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Departing Monkey Bay on the Ilala

On Saturday we finally boarded the Ilala. Although I had booked weeks earlier I had still not purchased my ticket from the ticket office. As Amelia and I had booked to go Cabin Class we were high status travelers. Others discussed what class they would travel and David (the Scottish guy who had been sceptical of my crocodile tales) confirmed that they would be “slumming it in 1st class”.

The historic Chauncy Maples was next to the Ilala

A first class ticket was approximately half the price of a Cabin Class ticket. We booked a cabin because we have two small children. First class passengers sleep on the top deck. If they time in right they can lie there with a great view of the southern sky. Second (and third?) class passengers sleep below with the cargo. At the ticket office I regret missing a great photo of about fifteen or twenty baboons jumping from a nearby tree onto the office roof. It would have been the ultimate ‘Monkey Bay’ photograph.

David waits outside his cabin

We saw the historic Chauncy Maples ‘parked’ next to the Ilala and soon we were off. Amelia and I were carrying an UNBELIEVABLE amount of luggage. Truly this was the Lampoon Taylor Family Holidays. I had figured however that people would help us carry out stuff at the critical moments. However the blankets that we brought were life savers for some of our fellow passengers – we brought them for our planned camping at Mango Drift. For a beach trip I usually would want to pack at least two boats in my suitcases plus all the camping gear I could think of.

Get settled into First Class

The two Davids - explorers both. 150 years after David Livingstone.

First we passed along the western side of the great Cape Maclear peninsula. We were only a few days short of one hundred and fifty years from the day David Livingstone first saw and named Cape Maclear.

Soon we could see the gap between the mainland and Domwe Island where the second ever group of westerners ever to set sight on Cape Maclear sailed a few years later (they were a government expedition sent to investigate the, as it turned out, false stories of David Livingstone’s death). Locals now say that a lone leopard lives on Domwe. Soon we could see ‘White Rock’ which is reputed to have underwater caves with one of the top ten fresh-water dives in the world. Next is ‘Elephant Island’ otherwise known as Mumbo Island. The first Scottish missionaries to settle at Cape Maclear (the third lot of Europeans therefore) found an elephant on this island. It seemed incredible as the island is so far from the mainland so the elephant would have had to swim.

People sailed through that gap searching for David Livingstone once. Actually, by the time they got here they had established that the rumours were false.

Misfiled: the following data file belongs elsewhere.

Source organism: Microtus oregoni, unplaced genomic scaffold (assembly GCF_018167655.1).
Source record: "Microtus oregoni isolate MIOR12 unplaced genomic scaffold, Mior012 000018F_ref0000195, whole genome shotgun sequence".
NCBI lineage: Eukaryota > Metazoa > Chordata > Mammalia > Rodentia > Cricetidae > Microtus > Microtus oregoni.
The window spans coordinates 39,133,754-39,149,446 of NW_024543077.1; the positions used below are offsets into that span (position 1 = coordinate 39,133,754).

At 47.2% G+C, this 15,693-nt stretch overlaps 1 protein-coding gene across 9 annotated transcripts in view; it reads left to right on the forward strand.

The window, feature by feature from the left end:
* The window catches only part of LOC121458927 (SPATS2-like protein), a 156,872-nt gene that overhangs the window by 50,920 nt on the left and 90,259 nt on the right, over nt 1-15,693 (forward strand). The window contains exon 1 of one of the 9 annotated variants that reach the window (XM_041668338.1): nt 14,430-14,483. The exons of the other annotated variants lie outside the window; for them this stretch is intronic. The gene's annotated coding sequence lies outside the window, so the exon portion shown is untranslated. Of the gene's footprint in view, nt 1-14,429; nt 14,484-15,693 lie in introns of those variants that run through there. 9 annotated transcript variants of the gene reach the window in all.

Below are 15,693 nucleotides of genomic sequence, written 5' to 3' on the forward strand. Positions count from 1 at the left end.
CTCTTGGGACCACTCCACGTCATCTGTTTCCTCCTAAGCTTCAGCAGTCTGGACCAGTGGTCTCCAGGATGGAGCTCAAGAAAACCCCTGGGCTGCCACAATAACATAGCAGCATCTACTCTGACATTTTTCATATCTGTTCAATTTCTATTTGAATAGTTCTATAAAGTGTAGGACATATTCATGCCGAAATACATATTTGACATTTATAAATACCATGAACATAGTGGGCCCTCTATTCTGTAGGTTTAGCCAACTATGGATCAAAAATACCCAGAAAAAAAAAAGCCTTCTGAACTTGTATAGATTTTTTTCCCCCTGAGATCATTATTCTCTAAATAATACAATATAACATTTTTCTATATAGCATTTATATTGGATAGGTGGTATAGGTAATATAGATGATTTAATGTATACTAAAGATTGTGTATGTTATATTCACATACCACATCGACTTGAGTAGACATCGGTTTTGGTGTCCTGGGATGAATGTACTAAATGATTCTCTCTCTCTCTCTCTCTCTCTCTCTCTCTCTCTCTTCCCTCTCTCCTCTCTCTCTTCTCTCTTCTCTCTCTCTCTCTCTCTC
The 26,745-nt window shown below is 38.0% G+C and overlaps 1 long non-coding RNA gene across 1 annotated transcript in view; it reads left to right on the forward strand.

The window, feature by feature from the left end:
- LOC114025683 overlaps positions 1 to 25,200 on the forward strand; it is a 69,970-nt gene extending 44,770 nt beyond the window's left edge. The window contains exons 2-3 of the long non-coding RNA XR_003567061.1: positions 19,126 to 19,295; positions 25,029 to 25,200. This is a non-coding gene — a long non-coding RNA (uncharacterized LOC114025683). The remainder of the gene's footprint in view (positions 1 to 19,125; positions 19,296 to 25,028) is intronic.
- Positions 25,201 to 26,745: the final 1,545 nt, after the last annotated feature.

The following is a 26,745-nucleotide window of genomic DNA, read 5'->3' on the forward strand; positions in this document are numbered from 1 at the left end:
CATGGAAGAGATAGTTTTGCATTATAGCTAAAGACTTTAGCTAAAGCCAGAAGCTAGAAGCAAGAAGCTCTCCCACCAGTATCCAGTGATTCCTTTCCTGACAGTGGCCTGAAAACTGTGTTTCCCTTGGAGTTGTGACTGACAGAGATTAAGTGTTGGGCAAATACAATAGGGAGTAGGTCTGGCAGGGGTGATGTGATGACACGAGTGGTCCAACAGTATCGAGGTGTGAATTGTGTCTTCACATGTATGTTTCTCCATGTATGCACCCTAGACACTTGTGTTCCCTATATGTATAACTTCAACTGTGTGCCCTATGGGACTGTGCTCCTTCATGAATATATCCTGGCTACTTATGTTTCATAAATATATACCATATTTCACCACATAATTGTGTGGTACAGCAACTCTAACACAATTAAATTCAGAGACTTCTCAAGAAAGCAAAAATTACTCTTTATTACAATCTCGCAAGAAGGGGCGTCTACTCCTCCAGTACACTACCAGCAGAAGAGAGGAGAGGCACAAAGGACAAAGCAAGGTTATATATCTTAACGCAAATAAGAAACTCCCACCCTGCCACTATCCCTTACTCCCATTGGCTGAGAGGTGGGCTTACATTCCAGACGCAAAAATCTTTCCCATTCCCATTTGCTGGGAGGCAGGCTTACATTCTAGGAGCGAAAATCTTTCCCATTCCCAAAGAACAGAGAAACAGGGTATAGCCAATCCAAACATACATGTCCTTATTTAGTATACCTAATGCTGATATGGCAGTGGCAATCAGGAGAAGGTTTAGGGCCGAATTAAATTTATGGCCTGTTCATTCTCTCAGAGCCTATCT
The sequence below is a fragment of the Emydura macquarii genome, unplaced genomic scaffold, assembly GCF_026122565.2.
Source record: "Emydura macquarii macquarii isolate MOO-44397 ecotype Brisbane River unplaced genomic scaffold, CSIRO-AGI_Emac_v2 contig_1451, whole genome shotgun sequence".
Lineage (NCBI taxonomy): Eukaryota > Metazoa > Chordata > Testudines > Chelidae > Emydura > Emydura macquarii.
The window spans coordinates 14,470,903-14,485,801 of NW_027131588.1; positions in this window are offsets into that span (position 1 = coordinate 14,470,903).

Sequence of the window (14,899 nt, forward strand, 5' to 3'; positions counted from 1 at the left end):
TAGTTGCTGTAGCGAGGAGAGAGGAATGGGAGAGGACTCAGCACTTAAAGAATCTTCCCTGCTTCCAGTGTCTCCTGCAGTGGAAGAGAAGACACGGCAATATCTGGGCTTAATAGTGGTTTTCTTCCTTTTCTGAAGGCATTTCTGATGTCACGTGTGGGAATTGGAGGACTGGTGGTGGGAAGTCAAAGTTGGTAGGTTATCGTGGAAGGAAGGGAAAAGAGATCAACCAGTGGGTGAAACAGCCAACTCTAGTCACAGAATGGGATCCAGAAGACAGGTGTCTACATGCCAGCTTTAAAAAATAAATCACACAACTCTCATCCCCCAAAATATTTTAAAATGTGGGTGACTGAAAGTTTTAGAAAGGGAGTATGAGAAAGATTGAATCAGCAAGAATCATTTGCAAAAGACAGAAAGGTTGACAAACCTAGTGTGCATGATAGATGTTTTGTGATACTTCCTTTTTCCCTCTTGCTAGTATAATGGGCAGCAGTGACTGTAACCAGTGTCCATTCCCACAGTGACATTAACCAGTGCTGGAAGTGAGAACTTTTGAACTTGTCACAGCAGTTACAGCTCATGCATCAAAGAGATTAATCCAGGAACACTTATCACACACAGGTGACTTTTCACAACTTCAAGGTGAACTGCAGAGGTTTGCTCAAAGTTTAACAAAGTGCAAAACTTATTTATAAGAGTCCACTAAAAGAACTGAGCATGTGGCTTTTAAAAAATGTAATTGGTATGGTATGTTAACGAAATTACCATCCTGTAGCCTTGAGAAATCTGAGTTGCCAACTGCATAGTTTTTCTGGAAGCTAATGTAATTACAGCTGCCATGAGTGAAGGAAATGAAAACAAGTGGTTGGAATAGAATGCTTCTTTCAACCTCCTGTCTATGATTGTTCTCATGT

Elephant Island (Mumbo Island) with 'mainland' Cape Maclear in the distance

Then the Ilala heads out into open water and over to the first stop which is Chipoka. Chipoka is, I think, one of only three proper ports for the Ilala, the others being Monkey Bay and Nkhata Bay. The other stops make use of life-boats and small local boats to ferry the cargo and the passengers.

Chipoka from the Ilala

Before reaching Nkhotakota it was sunset. The evening stop at Nkhotakota would be followed by the night crossing to the far side and to Mozambique.

Sunset is close on the Ilala

Ruth makes new friends. Do not worry. I strictly enforced a no going to the edge rule on her

Family Photo

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5 responses

  1. Hello Douglas,

    I am Erika from TravelerVoice, a new social network for travel bloggers.

    I just found your blog and I really like how you described your travel story in Malawi with beautiful pictures and assertive comments! It’s exactly the kind of writing we are looking for our Living abroad section, please feel free to register πŸ™‚

    In the meantime I am running a contest to reward the most outstanding travel blogs on the web and I am still looking for new members πŸ™‚ so please check it out at http://www.travelervoice.com/contest.aspx for further details.

    I am looking forward to hearing from you πŸ™‚

    Cheers,
    Erika.

    September 23, 2011 at 9:09 am

    • Douglas

      Hi Erika

      Thank you for that. Very nice of you to say. Sorry it has taken a while to reply. I am registering now.

      I won’t be winning any prizes. I have seen the kind of views that one has to express to win prizes and my views don’t fall into the correct categories. I mean, look at the sorts of things that the winners of Miss Universe say – I’d have no chance.

      But I have registered!

      Douglas

      October 12, 2011 at 2:04 pm

  2. Pingback: The Ilala Reaches Likoma Island « Destination Malawi

  3. Pingback: First Couple of Days on Mango Drift – mainly photos and links « Destination Malawi

  4. Andy Thomas

    Hello. I am writing an autobiography at present. I lived in Zambia and took a group of children to Lake Malawi. I am doing research on the missionaries who died at Monkey Bay and saw your article. I was particularly interested in the prison ministry as I am a Chaplian to a large prison in Australia. I took my family up Lake Tanganyika on the SS Liemba – similar to your trip. Thanks for re-kindling memories.

    March 11, 2013 at 8:18 pm

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